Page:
Responsibility in World Business: Managing Harmful Side-Effects of Corporate Activity

By Lene Bomann-Larsen; Oddny Wiggen | Go to book overview

8
An object lesson in balancing
business and nature in Hong
Kong: Saving the birds of
Long Valley

Robert E. Allinson


Introduction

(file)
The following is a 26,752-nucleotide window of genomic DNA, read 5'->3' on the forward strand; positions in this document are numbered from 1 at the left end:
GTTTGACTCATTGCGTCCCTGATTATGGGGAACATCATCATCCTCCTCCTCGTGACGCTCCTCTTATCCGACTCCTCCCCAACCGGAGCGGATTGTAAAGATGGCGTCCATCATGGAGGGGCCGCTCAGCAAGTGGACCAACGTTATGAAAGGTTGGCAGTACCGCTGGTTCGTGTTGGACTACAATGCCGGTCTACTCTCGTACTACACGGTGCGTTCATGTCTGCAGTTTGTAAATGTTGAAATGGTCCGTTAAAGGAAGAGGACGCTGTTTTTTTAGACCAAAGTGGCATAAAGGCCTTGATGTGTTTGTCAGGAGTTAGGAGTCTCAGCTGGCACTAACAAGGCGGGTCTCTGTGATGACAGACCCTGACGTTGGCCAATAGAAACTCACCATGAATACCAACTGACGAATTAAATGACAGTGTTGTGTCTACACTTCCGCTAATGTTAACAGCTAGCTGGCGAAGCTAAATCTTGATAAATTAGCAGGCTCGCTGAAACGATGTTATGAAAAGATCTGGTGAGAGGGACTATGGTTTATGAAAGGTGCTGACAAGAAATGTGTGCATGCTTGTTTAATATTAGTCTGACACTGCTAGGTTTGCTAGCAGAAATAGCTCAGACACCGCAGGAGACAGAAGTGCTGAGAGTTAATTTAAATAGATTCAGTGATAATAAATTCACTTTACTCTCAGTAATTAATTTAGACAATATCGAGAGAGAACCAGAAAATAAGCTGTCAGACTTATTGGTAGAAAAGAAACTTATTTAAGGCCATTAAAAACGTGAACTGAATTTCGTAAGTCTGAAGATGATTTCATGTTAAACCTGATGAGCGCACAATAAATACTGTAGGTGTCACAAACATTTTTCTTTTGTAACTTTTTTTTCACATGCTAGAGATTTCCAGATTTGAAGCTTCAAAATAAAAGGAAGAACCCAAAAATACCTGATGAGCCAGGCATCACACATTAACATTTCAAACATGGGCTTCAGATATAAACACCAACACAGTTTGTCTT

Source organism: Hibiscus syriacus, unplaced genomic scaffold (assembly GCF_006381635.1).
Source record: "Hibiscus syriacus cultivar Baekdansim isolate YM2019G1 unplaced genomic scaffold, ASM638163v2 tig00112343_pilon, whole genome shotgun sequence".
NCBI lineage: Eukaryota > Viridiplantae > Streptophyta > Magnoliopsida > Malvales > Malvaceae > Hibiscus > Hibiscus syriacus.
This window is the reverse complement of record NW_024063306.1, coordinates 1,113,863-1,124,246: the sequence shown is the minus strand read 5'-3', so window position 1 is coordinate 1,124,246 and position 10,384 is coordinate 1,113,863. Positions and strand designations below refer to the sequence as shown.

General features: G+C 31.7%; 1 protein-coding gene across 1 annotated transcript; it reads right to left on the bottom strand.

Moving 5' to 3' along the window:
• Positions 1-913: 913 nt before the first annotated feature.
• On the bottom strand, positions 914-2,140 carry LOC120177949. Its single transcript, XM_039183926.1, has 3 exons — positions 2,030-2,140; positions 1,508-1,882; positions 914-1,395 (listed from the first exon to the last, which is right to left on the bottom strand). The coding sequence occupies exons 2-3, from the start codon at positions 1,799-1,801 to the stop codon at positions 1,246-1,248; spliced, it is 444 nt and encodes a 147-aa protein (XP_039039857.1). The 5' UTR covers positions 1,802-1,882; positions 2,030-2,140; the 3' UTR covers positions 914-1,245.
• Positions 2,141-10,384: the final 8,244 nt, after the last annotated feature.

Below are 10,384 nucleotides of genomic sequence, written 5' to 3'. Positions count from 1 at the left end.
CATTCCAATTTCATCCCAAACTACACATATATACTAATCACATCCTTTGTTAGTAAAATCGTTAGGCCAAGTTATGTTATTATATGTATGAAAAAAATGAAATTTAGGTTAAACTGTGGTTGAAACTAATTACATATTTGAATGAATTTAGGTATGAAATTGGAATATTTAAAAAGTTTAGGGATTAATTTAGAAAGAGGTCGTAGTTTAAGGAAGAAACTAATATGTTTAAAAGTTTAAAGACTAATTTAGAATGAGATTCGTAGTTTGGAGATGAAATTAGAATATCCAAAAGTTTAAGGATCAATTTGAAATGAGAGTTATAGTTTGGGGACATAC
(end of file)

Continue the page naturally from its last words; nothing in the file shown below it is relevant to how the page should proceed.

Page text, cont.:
This chapter is divided into four sections. The first section briefly outlines an ethic of “do no harm”, including nature as a potential object of harm, which may serve as a norm for individual and corporate activity whenever environmental impact is an issue. The second section discusses the threat to the ecology of the Long Valley area in Hong Kong, and to the bird life in particular, posed by the proposal by the Kowloon-Canton Railway Corporation (KCRC) to construct the Spur Line railway between Sheung Shui and Lok Ma Chau directly across Long Valley, an area of great importance for bird life. The third section provides a short history of the case, including a description of the original proposal to build the railway across Long Valley, the rejection of the proposal by the Director of the Environmental Protection Department, and a court ruling that rejected the environmental impact assessment report by the KCRC, thus denying permission to proceed with the project. This was a truly momentous occasion because it was the first time that green groups had managed to stop a corporate/government project in Hong Kong.1 This section also includes a concise description of the revised proposal, which did, in fact, receive environmental endorsement to go ahead. This revised proposal, which avoids Long Valley by the device of building a tunnel underneath it, will mitigate most, although not all, of the environmental concerns. The fourth section is a theoretical discussion of the value of this

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